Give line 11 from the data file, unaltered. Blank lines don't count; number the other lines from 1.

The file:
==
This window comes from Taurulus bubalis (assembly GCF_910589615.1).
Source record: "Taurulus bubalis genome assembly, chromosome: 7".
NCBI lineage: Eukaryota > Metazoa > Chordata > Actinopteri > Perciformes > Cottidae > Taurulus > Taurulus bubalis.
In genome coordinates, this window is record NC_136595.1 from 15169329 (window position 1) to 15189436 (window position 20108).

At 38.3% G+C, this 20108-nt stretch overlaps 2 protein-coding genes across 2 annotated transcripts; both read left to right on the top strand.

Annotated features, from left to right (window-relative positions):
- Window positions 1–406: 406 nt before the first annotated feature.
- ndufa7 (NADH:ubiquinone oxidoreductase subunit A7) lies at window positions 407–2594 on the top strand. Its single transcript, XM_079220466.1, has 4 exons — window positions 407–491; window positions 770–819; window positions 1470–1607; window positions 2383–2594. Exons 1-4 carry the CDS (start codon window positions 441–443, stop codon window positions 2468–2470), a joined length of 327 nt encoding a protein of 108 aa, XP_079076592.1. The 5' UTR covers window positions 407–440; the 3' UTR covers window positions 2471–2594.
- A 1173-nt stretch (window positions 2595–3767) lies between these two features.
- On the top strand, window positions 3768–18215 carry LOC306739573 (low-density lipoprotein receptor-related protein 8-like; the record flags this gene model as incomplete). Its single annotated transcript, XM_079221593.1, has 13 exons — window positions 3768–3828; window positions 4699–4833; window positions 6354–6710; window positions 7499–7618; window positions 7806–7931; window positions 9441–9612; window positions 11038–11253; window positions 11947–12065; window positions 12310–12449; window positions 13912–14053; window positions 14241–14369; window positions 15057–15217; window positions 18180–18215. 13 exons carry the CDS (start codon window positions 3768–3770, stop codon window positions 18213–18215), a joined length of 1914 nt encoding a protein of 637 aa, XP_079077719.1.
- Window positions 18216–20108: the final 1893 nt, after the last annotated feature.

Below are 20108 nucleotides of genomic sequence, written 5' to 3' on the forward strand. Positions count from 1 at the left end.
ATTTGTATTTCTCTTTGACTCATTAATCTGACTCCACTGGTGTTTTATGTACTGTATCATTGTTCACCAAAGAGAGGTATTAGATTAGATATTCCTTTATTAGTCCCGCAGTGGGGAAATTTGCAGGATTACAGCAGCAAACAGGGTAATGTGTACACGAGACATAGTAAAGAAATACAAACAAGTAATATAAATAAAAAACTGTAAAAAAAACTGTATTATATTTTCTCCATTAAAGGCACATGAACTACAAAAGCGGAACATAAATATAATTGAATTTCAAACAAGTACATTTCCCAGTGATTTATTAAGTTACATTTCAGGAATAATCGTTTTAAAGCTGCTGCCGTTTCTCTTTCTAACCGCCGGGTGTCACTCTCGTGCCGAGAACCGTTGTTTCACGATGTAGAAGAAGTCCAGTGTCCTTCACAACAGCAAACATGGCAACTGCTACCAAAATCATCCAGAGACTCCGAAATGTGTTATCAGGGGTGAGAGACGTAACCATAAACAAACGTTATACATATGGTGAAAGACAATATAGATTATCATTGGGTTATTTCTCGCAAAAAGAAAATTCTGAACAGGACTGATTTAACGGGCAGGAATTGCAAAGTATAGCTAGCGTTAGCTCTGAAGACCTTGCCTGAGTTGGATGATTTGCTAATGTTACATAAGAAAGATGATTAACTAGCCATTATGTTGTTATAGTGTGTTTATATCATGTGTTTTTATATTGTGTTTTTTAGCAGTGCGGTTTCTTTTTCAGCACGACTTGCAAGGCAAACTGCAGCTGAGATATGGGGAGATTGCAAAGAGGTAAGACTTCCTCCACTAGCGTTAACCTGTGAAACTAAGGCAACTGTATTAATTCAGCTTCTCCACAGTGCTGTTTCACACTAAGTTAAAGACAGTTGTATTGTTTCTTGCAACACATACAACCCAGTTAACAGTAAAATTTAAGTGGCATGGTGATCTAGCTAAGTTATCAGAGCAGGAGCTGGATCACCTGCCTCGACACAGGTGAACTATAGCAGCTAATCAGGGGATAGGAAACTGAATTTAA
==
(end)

- Window positions 18216–20108: the final 1893 nt, after the last annotated feature.